Sounds fine and dandy right, so what is the issue? What has changed? Service business especially long-term service business, even though highly profitable for OEMs and Independent Service Providers is risky business. So much so that some OEMs who offer operation and maintenance contracts sometimes create a hold separate company that is an entirely separate legal entity from the rest of its businesses (e.g., new build power plants) in an effort to contain this portfolio of risk. If their service business fails, the intent of their hold separate structure is to contain the failure. To that end, what we have observed recently in the marketplace with some OEMs is that they are transferring some of this inherent risk back to the power plant owners and one particular area where they are transferring risk is with emissions. OEMs are still offering make-good guarantees when the plants within their care are exceeding contractual emissions limits, however they have now employed a mechanism whereby they cap their make good obligations to a monetary value. Typically, the cap has two components, there is a monetary cap per event and an overall monetary cap per year. OEMs defend these caps as with a rationale that they are endeavoring to employ commercially reasonable efforts to address the power plant owners’ issues. Anything in excess of these commercially reasonable caps will be at the owners’ account. Some of the more aggressive OEMs have actually linked this monetary cap for emissions to the monetary caps for collateral damage. The implications for an owner could be damning to say the least. In the event that an owner has an emissions issue, due to no fault of theirs and the OEMs or service providers remedy the situation albeit exhaust the “commercially reasonable” monetary cap in doing so in a given year, owners are then left with no risk coverage if there is further collateral damage on their plant within the same year. They would have the cover the damage out of their own pockets (typically with insurance coverage) and strangely enough OEMs profit from these situations because they typically offer to remedy the damage at exorbitant rates. So, this brings us full circle, is the predicament we find ourselves in fair or foul?
Well, it depends what side of the fence you sit on. If you are an OEM or service provider, obviously lowering your risk profile whilst increasing shareholder value is where you want to be. The power market OEMs find themselves competing in today is dynamic and challenging at best, OEMs are not only being pushed to develop cleaner and efficient technology but also flexible technology as market dynamics and the onset of renewables has many heavy-duty plants turning to a cycling regime. This effect has resulted in a plethora of gas turbine operators in today’s market clamoring for low load operation products to reduce their start-up costs and start-up time so they can essentially park their plants whilst still being emissions complaint. As a result, OEMs are pushing their technologies to the limit and logically they want their customers to share a bigger portion of the risk. Makes sense, right? Here is the issue though, emissions are unlike any other performance criteria. If there is a shortfall in power output or efficiency the contractual remedies are generally straightforward, the OEMs pay liquidated damages subject to a monetary cap and this is treated as the sole and exclusive remedy and the plant can continue operation unimpeded. This remedy unfortunately does not fly for emissions limits, if a plant does not adhere at a minimum with what is in their environmental permit, in a functioning market the plant cannot be operated and the consequential damage depending on the downtime would result in a loss of profit that is significant to any plant owners bottom line.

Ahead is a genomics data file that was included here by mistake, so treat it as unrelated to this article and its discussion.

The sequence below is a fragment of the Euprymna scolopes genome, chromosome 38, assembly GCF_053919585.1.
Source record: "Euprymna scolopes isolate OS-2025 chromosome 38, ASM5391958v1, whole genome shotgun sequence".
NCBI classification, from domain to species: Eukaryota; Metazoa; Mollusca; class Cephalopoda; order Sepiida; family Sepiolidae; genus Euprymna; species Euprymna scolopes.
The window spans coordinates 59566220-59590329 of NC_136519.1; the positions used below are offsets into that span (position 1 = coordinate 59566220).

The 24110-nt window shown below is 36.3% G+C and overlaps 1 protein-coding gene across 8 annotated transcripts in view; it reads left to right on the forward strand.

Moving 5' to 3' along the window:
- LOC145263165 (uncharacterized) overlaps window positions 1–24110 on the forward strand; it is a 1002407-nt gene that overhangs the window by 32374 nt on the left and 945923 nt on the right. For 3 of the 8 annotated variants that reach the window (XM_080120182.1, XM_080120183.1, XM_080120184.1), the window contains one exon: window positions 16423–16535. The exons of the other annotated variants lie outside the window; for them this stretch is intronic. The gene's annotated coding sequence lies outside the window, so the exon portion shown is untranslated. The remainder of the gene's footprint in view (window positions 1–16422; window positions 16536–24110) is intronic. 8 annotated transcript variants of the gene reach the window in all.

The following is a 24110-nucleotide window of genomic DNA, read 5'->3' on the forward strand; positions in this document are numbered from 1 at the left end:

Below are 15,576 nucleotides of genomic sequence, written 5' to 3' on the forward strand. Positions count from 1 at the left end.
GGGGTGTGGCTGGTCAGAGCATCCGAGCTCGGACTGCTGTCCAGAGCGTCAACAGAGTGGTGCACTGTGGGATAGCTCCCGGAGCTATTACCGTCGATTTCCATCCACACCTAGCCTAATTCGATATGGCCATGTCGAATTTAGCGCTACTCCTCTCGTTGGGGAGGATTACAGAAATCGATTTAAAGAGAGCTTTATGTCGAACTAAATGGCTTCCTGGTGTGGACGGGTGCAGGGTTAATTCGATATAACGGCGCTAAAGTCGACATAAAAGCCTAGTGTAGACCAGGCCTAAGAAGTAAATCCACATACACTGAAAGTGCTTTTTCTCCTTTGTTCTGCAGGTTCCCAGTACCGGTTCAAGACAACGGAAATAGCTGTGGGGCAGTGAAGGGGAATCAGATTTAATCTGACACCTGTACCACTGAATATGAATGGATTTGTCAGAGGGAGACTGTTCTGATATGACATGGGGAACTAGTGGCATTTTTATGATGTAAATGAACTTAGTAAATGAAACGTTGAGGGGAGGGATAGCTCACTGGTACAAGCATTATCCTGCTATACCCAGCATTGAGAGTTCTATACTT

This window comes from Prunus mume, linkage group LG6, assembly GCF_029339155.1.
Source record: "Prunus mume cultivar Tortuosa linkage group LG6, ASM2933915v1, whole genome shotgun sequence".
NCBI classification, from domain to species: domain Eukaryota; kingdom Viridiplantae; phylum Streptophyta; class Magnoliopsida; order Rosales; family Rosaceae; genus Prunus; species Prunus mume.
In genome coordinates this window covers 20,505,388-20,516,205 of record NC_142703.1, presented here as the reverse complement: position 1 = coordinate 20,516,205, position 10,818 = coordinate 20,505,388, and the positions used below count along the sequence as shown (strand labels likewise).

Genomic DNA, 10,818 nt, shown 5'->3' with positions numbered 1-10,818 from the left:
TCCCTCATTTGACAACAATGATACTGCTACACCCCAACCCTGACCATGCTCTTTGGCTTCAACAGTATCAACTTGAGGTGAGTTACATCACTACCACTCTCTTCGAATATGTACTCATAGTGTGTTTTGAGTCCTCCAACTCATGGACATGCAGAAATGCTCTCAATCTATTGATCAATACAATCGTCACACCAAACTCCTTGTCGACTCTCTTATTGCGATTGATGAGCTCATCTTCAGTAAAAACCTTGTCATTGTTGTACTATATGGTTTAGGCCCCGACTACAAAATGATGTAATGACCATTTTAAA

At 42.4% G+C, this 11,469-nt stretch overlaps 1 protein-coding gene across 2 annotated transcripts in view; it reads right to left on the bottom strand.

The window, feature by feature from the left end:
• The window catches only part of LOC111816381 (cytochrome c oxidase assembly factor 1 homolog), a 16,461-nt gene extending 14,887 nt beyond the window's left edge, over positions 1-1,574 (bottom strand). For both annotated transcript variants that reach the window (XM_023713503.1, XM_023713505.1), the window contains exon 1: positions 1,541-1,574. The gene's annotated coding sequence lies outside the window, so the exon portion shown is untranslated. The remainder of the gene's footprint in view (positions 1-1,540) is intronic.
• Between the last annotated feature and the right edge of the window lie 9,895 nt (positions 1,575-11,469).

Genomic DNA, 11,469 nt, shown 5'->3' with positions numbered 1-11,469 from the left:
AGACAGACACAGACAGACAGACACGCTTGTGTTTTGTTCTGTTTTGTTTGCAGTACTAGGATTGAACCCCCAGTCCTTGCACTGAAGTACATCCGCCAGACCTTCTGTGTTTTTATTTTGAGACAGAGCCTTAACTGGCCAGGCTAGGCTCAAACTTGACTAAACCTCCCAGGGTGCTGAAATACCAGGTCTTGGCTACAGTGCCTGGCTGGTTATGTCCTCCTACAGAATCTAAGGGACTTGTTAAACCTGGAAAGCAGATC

This worrying trend of OEMs and service providers now attempting to employ a “commercially reasonable” financial cap on their emissions compliance make-good obligations is not a suitable remedy for a technology provider as the bulk of the risk has shifted to the power plant owners and at worst, they will be left footing the bill through no fault of their own. Compliance is compliance and OEMs and service providers who rope plant owners into expensive service agreements under the guise that “we are here to share the risk” cannot be allowed to shirk their responsibilities going forward. So how can we ensure that readdress this risk imbalance? What contractual mechanisms can power plant owners put in place to provide them some modicum of protection? These are some of the issues that we here at SS&A Power Consultancy seek to address with our clients and if you are having similar issues in your service contracts, you are not alone. Reach out and we will be happy to help.